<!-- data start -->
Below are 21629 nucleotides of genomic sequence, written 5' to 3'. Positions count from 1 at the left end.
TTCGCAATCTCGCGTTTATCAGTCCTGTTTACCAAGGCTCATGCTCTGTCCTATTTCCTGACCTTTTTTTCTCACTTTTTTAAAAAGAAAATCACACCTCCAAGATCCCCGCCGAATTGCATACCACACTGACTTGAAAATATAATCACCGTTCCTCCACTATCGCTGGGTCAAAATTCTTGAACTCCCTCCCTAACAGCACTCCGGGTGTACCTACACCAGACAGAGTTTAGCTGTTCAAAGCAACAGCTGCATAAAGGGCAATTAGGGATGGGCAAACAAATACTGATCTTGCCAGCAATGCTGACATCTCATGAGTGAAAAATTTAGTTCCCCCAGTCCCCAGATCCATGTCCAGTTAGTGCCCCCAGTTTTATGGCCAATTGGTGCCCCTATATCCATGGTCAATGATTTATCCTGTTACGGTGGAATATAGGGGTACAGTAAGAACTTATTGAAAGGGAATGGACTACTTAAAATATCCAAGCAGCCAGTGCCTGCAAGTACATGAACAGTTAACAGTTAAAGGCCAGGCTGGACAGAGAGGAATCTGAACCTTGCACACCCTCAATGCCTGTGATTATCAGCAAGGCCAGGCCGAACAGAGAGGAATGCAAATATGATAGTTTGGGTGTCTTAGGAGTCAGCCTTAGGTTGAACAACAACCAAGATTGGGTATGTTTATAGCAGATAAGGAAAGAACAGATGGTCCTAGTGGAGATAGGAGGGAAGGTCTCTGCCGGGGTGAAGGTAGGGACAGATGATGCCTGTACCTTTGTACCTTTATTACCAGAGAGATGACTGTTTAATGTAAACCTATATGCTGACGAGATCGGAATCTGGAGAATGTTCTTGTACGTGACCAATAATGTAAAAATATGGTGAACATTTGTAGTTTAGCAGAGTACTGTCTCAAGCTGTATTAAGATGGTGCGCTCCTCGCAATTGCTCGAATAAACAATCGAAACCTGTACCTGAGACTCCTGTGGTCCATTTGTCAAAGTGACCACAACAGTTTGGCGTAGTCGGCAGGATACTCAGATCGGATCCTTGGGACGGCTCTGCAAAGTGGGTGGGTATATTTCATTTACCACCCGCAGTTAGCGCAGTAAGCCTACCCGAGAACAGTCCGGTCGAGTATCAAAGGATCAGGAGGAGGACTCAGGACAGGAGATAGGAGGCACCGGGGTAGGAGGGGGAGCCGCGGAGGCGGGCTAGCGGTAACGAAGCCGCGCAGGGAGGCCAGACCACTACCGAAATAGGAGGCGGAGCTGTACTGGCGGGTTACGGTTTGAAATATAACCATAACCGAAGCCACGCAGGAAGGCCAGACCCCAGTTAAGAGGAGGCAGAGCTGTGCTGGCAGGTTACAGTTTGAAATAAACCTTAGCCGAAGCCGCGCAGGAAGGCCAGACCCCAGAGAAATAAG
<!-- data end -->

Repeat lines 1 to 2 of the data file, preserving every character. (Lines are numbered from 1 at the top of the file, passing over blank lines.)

Below are 21629 nucleotides of genomic sequence, written 5' to 3'. Positions count from 1 at the left end.
TTCGCAATCTCGCGTTTATCAGTCCTGTTTACCAAGGCTCATGCTCTGTCCTATTTCCTGACCTTTTTTTCTCACTTTTTTAAAAAGAAAATCACACCTCCAAGATCCCCGCCGAATTGCATACCACACTGACTTGAAAATATAATCACCGTTCCTCCACTATCGCTGGGTCAAAATTCTTGAACTCCCTCCCTAACAGCACTCCGGGTGTACCTACACCAGACAGAGTTTAGCTGTTCAAAGCAACAGCTGCATAAAGGGCAATTAGGGATGGGCAAACAAATACTGATCTTGCCAGCAATGCTGACATCTCATGAGTGAAAAATTTAGTTCCCCCAGTCCCCAGATCCATGTCCAGTTAGTGCCCCCAGTTTTATGGCCAATTGGTGCCCCTATATCCATGGTCAATGATTTATCCTGTTACGGTGGAATATAGGGGTACAGTAAGAACTTATTGAAAGGGAATGGACTACTTAAAATATCCAAGCAGCCAGTGCCTGCAAGTACATGAACAGTTAACAGTTAAAGGCCAGGCTGGACAGAGAGGAATCTGAACCTTGCACACCCTCAATGCCTGTGATTATCAGCAAGGCCAGGCCGAACAGAGAGGAATGCAAATATGATAGTTTGGGTGTCTTAGGAGTCAGCCTTAGGTTGAACAACAACCAAGATTGGGTATGTTTATAGCAGATAAGGAAAGAACAGATGGTCCTAGTGGAGATAGGAGGGAAGGTCTCTGCCGGGGTGAAGGTAGGGACAGATGATGCCTGTACCTTTGTACCTTTATTACCAGAGAGATGACTGTTTAATGTAAACCTATATGCTGACGAGATCGGAATCTGGAGAATGTTCTTGTACGTGACCAATAATGTAAAAATATGGTGAACATTTGTAGTTTAGCAGAGTACTGTCTCAAGCTGTATTAAGATGGTGCGCTCCTCGCAATTGCTCGAATAAACAATCGAAACCTGTACCTGAGACTCCTGTGGTCCATTTGTCAAAGTGACCACAACAGTTTGGCGTAGTCGGCAGGATACTCAGATCGGATCCTTGGGACGGCTCTGCAAAGTGGGTGGGTATATTTCATTTACCACCCGCAGTTAGCGCAGTAAGCCTACCCGAGAACAGTCCGGTCGAGTATCAAAGGATCAGGAGGAGGACTCAGGACAGGAGATAGGAGGCACCGGGGTAGGAGGGGGAGCCGCGGAGGCGGGCTAGCGGTAACGAAGCCGCGCAGGGAGGCCAGACCACTACCGAAATAGGAGGCGGAGCTGTACTGGCGGGTTACGGTTTGAAATATAACCATAACCGAAGCCACGCAGGAAGGCCAGACCCCAGTTAAGAGGAGGCAGAGCTGTGCTGGCAGGTTACAGTTTGAAATAAACCTTAGCCGAAGCCGCGCAGGAAGGCCAGACCCCAGAGAAATAAG